Constructing a Hilbert space on a chaotic system is not as straightforward because the governing equations are nonlinear and prevent linear combinations of states from also being solutions. Cupolets are highly-accurate approximations to the periodic solutions of chaotic systems, and so one could designate cupolets (e.g., UPOs) as the state vectors, except that cupolets and UPOs do not satisfy any simple orthogonality principles. Moreover, chaotic systems generally admit a countably infinite number of these periodic orbits on their attractors [41], and so cupolets and UPOs would form an overdetermined set of basis elements. In fact, the Fourier spectra obtained from any large collection of cupolets is also overdetermined: although the simplest cupolets consist of just one or two spectral peaks, the higher period cupolets exhibit tens or hundreds of significant peaks in their spectra [15,16].
However, cupolets and UPOs are still regarded as the states of chaotic systems, even if superpositions of these orbits are unable to satisfy the underlying equations. This is because ergodicity guarantees that a free-running chaotic system ultimately realizes all possible non-equilibrium states and visits arbitrarily small neighborhoods of its periodic solutions infinitely often. Even though chaotic systems evolve aperiodically for all time, the dynamics of these systems are ultimately confined to their attractors, which means that a wandering chaotic trajectory undergoes a series of close encounters with the embedded UPOs and cupolets.
Furthermore, many characteristics of chaotic systems, such as Lyapunov exponents, the natural measure, dimension, topological entropy, and several orbit expansions, can all be expressed in terms of UPOs [14,17,42,43,44]. In particular, the natural measure, which is roughly interpreted as the probability of a chaotic system visiting a given region of its attactor over time, is often described as being concentrated on the UPOs. In other words, as it evolves, a chaotic system visits regions populated by UPOs with greater frequency and will dwell alongside an UPO for an extended amount of time after which the trajectory begins shadowing other UPOs. Since UPOs are solutions to the governing differential equations, uniqueness properties imply that these orbits cannot be crossed in phase space. This is easier to visualize in many low-dimensional chaotic systems, such as the double scroll, Lorenz, and Rössler systems, where the attractors are locally ribbon-like in at least part of their domains. Cupolets are generated in such a way that uniqueness considerations also apply, except possibly at certain locations along a control plane where the controls are applied [29]. Chaotic trajectories are thus restricted to evolving along unique paths that are locally bounded by UPOs and cupolets, which means that the dynamics of chaotic systems are locally dependent on these orbits.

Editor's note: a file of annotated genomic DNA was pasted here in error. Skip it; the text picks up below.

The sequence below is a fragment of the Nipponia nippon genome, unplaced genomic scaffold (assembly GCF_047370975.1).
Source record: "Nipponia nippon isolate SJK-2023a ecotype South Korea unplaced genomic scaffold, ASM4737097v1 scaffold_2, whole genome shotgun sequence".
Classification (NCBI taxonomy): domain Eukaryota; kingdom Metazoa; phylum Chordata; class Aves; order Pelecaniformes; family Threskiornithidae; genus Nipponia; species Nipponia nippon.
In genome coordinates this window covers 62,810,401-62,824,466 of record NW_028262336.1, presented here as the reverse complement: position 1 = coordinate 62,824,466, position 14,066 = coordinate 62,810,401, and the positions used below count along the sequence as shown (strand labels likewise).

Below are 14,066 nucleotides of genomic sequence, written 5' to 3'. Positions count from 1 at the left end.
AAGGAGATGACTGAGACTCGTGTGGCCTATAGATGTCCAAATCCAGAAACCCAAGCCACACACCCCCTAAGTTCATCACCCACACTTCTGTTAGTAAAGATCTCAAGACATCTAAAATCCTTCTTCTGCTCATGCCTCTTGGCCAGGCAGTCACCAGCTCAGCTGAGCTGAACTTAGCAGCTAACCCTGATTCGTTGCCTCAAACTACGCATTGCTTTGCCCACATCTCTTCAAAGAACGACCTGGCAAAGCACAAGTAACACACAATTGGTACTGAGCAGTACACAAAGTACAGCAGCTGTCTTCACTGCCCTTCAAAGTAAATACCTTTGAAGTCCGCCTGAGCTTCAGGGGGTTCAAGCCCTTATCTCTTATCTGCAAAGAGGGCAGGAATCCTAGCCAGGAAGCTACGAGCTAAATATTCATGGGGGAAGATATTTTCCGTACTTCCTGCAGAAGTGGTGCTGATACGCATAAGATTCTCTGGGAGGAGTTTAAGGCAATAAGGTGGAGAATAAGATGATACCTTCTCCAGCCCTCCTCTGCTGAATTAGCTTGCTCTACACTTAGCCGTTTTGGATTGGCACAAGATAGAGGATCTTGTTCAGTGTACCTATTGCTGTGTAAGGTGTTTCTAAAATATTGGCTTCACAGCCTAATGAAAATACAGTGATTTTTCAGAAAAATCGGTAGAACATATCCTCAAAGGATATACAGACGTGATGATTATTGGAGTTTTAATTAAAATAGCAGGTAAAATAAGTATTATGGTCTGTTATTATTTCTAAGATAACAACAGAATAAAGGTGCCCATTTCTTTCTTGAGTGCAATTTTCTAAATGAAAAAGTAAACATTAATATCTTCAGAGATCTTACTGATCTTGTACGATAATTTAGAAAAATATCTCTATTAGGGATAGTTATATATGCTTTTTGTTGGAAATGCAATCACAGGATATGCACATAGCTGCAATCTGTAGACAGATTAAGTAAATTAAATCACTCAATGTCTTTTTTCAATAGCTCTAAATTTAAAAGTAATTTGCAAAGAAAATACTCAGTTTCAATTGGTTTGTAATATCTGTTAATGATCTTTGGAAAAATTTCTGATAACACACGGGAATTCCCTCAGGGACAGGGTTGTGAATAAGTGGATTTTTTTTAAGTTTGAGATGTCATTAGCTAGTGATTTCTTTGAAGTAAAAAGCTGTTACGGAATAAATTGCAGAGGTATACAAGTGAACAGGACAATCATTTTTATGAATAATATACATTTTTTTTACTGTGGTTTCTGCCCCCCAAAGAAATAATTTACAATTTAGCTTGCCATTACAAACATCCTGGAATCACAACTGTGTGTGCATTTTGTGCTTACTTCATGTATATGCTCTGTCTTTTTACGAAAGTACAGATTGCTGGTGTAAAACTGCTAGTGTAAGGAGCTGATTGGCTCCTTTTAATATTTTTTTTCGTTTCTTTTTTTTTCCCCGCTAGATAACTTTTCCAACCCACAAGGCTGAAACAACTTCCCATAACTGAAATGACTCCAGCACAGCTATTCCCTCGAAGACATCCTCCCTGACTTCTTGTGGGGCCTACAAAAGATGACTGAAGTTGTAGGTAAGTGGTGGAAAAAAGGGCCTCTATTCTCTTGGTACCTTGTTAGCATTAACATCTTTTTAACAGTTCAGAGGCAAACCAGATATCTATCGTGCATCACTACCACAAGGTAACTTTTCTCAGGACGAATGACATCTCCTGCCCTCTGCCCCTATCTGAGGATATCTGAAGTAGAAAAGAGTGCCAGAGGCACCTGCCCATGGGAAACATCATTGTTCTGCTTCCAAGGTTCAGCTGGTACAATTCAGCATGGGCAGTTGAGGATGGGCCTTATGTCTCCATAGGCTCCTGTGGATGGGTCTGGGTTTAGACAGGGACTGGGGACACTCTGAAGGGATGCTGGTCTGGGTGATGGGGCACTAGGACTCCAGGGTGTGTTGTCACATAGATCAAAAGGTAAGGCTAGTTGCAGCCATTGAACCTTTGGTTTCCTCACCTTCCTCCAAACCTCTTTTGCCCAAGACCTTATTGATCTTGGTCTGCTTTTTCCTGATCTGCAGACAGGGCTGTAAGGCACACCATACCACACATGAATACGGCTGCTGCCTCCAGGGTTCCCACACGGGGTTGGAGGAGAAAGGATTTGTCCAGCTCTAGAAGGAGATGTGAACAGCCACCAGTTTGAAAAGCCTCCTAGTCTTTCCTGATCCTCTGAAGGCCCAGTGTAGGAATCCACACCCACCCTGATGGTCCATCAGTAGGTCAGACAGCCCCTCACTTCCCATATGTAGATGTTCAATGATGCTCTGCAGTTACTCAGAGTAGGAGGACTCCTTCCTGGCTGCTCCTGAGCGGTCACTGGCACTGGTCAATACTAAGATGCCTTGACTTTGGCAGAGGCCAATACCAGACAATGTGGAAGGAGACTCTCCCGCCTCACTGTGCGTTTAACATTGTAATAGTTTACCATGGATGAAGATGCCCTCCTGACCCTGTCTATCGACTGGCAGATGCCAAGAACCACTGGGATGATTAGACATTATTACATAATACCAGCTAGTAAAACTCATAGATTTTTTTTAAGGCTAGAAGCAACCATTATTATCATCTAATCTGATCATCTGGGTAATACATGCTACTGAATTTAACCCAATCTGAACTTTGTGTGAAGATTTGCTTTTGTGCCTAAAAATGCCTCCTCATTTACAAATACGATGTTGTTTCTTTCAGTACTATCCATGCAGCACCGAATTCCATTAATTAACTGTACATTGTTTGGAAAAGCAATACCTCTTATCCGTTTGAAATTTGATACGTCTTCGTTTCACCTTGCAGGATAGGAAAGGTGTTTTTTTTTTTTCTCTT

4.2. Functional Representation of Cupolets

While it is not straightforward to establish a superposition of Hilbert space basis elements for nonlinear dynamical systems, the periodic nature of cupolets does allow for functional representations of these orbits to be derived and used as (approximate) solutions to the nonlinear differential equations. This results in a low complexity approximation of the UPO solutions of the nonlinear differential equations. To demonstrate this, we will now derive the functional form of two cupolets and then show how well the functional form approximates the corresponding true periodic orbits obtained through numerical integration.
Since cupolets are periodic over the attractor, they play the role of eigenfunctions for the differential equations, and because of their periodicity, the Fourier decompositions of cupolets converge rapidly. Hence, one can use the Fourier representation of a cupolet—itself a finite dimensional expansion over a discrete Hilbert space—to create a functional form that can be used in symbolic computational systems like Mathematica (Version 11.3, Wolfram Research: Champaign, IL, USA). Furthermore, one can look at the fast Fourier transform (FFT) of sampled cupolet data to determine which Fourier coefficients are significant, and then truncate the representation so that only the significant Fourier modes are retained. As we demonstrate below, the functional form of a cupolet compares favorably to its numerical solution which is obtained directly from the uncontrolled differential equations of the double scroll system.